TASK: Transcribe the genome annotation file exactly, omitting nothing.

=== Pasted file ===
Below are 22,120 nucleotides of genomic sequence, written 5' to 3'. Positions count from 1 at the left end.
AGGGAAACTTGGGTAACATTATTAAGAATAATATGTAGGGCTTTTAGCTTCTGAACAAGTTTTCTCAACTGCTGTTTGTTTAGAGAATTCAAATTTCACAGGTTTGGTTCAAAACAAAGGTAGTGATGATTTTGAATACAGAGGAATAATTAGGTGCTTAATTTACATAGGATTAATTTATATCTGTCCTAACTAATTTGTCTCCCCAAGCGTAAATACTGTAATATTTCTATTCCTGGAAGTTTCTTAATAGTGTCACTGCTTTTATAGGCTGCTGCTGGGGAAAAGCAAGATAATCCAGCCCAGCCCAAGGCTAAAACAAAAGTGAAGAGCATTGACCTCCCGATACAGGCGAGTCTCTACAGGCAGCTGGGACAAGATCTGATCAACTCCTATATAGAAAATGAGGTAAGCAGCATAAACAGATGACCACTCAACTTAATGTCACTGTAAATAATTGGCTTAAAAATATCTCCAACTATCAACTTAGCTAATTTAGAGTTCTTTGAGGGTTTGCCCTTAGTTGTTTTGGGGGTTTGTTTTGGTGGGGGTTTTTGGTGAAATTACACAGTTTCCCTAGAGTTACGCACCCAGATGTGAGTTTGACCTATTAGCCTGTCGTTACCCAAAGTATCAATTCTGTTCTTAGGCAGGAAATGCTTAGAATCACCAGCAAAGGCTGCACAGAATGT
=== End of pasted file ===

Below are 22,120 nucleotides of genomic sequence, written 5' to 3'. Positions count from 1 at the left end.
AGGGAAACTTGGGTAACATTATTAAGAATAATATGTAGGGCTTTTAGCTTCTGAACAAGTTTTCTCAACTGCTGTTTGTTTAGAGAATTCAAATTTCACAGGTTTGGTTCAAAACAAAGGTAGTGATGATTTTGAATACAGAGGAATAATTAGGTGCTTAATTTACATAGGATTAATTTATATCTGTCCTAACTAATTTGTCTCCCCAAGCGTAAATACTGTAATATTTCTATTCCTGGAAGTTTCTTAATAGTGTCACTGCTTTTATAGGCTGCTGCTGGGGAAAAGCAAGATAATCCAGCCCAGCCCAAGGCTAAAACAAAAGTGAAGAGCATTGACCTCCCGATACAGGCGAGTCTCTACAGGCAGCTGGGACAAGATCTGATCAACTCCTATATAGAAAATGAGGTAAGCAGCATAAACAGATGACCACTCAACTTAATGTCACTGTAAATAATTGGCTTAAAAATATCTCCAACTATCAACTTAGCTAATTTAGAGTTCTTTGAGGGTTTGCCCTTAGTTGTTTTGGGGGTTTGTTTTGGTGGGGGTTTTTGGTGAAATTACACAGTTTCCCTAGAGTTACGCACCCAGATGTGAGTTTGACCTATTAGCCTGTCGTTACCCAAAGTATCAATTCTGTTCTTAGGCAGGAAATGCTTAGAATCACCAGCAAAGGCTGCACAGAATGT